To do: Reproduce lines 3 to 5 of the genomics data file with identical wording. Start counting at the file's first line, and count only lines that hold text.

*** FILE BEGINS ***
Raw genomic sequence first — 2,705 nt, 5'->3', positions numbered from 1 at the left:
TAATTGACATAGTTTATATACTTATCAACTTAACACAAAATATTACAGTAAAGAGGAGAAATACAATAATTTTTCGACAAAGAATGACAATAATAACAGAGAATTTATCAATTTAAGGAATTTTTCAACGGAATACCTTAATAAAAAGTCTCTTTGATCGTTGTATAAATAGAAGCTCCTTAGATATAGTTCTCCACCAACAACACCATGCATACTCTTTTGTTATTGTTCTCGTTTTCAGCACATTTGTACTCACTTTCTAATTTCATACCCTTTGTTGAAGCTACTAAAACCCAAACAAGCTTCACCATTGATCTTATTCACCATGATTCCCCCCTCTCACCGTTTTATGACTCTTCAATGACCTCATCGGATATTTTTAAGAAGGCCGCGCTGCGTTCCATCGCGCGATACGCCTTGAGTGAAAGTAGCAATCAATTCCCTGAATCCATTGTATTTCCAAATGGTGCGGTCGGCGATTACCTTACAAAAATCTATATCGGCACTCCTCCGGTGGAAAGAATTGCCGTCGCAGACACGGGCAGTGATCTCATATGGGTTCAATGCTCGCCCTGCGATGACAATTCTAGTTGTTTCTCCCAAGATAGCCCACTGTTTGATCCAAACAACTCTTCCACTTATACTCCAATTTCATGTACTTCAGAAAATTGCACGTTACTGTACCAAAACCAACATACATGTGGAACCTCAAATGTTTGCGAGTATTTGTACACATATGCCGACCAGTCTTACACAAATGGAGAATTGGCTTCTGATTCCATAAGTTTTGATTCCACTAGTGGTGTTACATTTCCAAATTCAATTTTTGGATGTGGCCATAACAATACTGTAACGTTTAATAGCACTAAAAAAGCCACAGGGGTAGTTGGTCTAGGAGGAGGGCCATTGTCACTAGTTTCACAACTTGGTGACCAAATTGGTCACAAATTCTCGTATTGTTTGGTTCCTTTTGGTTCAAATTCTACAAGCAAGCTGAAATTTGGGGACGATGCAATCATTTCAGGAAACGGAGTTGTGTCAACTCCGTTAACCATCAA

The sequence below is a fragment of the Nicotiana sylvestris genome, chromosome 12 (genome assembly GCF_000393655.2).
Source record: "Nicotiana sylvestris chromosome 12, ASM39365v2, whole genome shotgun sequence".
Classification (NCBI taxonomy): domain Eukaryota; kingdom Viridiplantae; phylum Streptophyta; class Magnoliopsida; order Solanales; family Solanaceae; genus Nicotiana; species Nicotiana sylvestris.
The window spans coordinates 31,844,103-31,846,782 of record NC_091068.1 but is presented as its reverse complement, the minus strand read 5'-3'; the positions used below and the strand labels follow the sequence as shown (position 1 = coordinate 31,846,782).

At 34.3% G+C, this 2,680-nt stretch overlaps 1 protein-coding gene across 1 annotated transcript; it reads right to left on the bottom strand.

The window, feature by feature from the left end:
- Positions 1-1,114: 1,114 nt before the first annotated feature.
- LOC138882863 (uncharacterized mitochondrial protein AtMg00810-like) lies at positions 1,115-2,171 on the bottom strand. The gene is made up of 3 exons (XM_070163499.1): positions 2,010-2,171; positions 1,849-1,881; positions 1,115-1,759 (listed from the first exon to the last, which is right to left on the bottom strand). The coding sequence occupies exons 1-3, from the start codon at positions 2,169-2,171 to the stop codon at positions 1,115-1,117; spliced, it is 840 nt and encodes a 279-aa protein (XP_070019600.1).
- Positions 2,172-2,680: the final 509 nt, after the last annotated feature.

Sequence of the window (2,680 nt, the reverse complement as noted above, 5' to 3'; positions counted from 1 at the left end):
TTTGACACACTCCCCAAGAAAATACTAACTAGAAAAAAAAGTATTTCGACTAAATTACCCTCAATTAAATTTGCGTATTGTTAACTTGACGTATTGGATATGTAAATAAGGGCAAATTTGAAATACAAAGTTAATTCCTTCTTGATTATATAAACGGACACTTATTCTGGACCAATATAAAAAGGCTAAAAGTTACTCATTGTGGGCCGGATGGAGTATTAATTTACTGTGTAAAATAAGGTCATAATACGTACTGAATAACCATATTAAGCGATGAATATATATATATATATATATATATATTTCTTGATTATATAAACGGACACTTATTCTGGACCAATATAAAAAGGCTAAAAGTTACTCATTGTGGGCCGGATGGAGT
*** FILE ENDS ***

The sequence below is a fragment of the Nicotiana sylvestris genome, chromosome 12 (genome assembly GCF_000393655.2).
Source record: "Nicotiana sylvestris chromosome 12, ASM39365v2, whole genome shotgun sequence".
Classification (NCBI taxonomy): domain Eukaryota; kingdom Viridiplantae; phylum Streptophyta; class Magnoliopsida; order Solanales; family Solanaceae; genus Nicotiana; species Nicotiana sylvestris.